Some examples of types of Cognitive Behavior Therapy (CBT) that have been shown to be effective include Cognitive Therapy, Behavior Therapy (like prolonged exposure, exposure plus response prevention, and ABA), Acceptance and Commitment Therapy (ACT), Problem Solving Therapy, and Dialectical Behavior Therapy (DBT). Eye Movement Desensitization and Reprocessing (EMDR) and Interpersonal Therapy have also been shown to be effective for certain issues.
Why CBT is the most effective individual therapy?
Scientific studies have been conducted to see if psychotherapy can effectively treat different disorders. There are some disorders for which no therapy has been shown to be effective. But for many anxiety disorders, depression, and eating disorders, Cognitive Behavior Therapies (CBT) have been shown to be effective.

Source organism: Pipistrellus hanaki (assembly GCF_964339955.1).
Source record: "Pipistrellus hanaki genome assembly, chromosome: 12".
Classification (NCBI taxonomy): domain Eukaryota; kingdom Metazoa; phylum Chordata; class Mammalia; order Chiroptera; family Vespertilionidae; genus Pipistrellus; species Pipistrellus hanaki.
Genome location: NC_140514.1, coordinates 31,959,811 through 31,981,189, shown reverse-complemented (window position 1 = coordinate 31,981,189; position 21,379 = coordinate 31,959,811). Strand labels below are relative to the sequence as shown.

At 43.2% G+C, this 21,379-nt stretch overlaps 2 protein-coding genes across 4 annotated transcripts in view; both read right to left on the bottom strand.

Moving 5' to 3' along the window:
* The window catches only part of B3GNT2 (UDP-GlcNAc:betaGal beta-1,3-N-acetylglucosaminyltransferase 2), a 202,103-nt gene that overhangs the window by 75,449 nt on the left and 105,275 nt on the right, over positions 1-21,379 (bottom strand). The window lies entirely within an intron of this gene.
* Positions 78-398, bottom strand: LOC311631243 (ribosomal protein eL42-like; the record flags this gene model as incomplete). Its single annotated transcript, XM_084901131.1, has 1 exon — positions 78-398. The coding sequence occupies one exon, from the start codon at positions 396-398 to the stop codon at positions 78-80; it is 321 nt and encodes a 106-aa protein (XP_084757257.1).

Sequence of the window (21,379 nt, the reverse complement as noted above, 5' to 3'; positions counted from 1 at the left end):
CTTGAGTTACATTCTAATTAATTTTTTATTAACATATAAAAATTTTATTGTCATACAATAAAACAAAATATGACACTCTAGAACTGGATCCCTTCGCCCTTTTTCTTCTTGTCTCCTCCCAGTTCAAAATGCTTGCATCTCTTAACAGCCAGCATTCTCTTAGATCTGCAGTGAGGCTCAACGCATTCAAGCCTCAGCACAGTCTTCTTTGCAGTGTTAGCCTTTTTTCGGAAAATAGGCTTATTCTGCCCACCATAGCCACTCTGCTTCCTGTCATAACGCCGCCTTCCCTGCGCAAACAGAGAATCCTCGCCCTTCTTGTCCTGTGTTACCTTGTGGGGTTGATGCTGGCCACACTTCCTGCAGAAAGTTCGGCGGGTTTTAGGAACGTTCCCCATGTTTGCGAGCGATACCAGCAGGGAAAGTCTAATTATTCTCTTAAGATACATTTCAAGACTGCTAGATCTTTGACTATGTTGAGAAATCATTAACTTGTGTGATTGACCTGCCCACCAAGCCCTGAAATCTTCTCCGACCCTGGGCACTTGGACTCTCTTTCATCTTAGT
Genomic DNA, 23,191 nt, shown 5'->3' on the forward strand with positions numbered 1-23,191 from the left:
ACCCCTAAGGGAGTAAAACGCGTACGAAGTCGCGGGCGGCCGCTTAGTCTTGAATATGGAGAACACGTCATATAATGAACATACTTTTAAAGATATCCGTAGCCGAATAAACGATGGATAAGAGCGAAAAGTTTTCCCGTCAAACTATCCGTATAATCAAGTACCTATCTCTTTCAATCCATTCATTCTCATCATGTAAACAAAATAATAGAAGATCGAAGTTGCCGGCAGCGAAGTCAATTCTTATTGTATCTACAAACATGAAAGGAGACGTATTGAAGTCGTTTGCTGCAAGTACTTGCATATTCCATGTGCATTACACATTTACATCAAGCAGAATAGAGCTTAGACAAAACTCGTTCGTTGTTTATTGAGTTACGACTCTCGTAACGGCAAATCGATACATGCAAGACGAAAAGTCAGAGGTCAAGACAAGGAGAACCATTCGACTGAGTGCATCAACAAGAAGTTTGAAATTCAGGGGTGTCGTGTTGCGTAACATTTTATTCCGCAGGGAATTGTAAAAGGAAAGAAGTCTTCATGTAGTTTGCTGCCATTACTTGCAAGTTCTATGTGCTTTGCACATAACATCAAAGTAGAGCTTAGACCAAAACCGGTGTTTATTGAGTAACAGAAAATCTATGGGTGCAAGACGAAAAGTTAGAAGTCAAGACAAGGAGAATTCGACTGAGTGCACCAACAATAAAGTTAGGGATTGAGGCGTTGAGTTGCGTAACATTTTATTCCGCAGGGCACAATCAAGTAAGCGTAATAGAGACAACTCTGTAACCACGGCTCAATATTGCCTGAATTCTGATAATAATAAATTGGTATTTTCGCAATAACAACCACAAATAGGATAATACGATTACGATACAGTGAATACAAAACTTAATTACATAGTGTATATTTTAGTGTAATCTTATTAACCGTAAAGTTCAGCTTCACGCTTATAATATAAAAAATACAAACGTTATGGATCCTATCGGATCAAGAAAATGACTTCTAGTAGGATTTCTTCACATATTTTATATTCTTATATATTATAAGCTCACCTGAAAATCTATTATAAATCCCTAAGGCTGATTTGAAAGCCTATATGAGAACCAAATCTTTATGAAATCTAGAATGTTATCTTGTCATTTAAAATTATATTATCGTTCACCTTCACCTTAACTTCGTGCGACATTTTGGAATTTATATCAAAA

Other therapies have been shown to effectively treat these issues as well, e.g., Interpersonal Therapy has been shown to be effective in the treatment of depression and Eye Movement Desensitization Reprogramming (EMDR) has been shown to treat Post-traumatic Stress Disorder (PTSD). But, there are far more studies that have been done on CBT. That doesn’t mean these other treatments are not effective, just that there is more scientific support for CBT than other therapies at this point.
It is also important to recognize that CBT (and behavior therapy) is an umbrella term for many specific kinds of therapy that address thoughts, feelings, and behaviors. Examples include Acceptance and Commitment Therapy (ACT), Cognitive Therapy, Dialectical Behavior Therapy (DBT), and Rational Emotive Behavior Therapy (REBT). So different kinds of CBT have been shown to be effective for different kinds of mental health or behavioral disorders. So it is important to ask a potential Cognitive Behavior Therapist what kind(s) of CBT they might use in psychotherapy. If the person just says they do CBT and isn’t more specific, that could be an indication he or she has not received a lot of specialized training.